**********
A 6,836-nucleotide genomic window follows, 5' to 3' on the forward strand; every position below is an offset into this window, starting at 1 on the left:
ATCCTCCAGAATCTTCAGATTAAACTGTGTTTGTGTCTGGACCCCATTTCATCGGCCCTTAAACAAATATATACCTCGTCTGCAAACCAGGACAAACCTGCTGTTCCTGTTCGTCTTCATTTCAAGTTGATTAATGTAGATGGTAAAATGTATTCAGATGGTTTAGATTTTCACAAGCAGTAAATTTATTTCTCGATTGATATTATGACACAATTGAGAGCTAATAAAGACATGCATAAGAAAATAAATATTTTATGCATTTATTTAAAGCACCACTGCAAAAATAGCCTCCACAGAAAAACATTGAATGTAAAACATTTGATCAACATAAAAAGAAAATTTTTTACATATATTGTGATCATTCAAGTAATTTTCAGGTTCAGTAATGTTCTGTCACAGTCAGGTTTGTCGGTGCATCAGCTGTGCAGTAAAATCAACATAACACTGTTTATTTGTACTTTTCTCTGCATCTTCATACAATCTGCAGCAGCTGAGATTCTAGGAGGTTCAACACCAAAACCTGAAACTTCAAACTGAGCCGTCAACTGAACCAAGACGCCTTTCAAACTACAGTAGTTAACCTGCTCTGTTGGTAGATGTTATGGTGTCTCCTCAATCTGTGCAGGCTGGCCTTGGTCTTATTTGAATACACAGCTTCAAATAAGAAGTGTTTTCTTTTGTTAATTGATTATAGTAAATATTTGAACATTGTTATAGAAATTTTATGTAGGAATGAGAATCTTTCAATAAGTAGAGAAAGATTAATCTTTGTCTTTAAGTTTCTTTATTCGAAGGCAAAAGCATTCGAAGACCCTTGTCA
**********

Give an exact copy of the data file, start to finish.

A 6,836-nucleotide genomic window follows, 5' to 3' on the forward strand; every position below is an offset into this window, starting at 1 on the left:
ATCCTCCAGAATCTTCAGATTAAACTGTGTTTGTGTCTGGACCCCATTTCATCGGCCCTTAAACAAATATATACCTCGTCTGCAAACCAGGACAAACCTGCTGTTCCTGTTCGTCTTCATTTCAAGTTGATTAATGTAGATGGTAAAATGTATTCAGATGGTTTAGATTTTCACAAGCAGTAAATTTATTTCTCGATTGATATTATGACACAATTGAGAGCTAATAAAGACATGCATAAGAAAATAAATATTTTATGCATTTATTTAAAGCACCACTGCAAAAATAGCCTCCACAGAAAAACATTGAATGTAAAACATTTGATCAACATAAAAAGAAAATTTTTTACATATATTGTGATCATTCAAGTAATTTTCAGGTTCAGTAATGTTCTGTCACAGTCAGGTTTGTCGGTGCATCAGCTGTGCAGTAAAATCAACATAACACTGTTTATTTGTACTTTTCTCTGCATCTTCATACAATCTGCAGCAGCTGAGATTCTAGGAGGTTCAACACCAAAACCTGAAACTTCAAACTGAGCCGTCAACTGAACCAAGACGCCTTTCAAACTACAGTAGTTAACCTGCTCTGTTGGTAGATGTTATGGTGTCTCCTCAATCTGTGCAGGCTGGCCTTGGTCTTATTTGAATACACAGCTTCAAATAAGAAGTGTTTTCTTTTGTTAATTGATTATAGTAAATATTTGAACATTGTTATAGAAATTTTATGTAGGAATGAGAATCTTTCAATAAGTAGAGAAAGATTAATCTTTGTCTTTAAGTTTCTTTATTCGAAGGCAAAAGCATTCGAAGACCCTTGTCA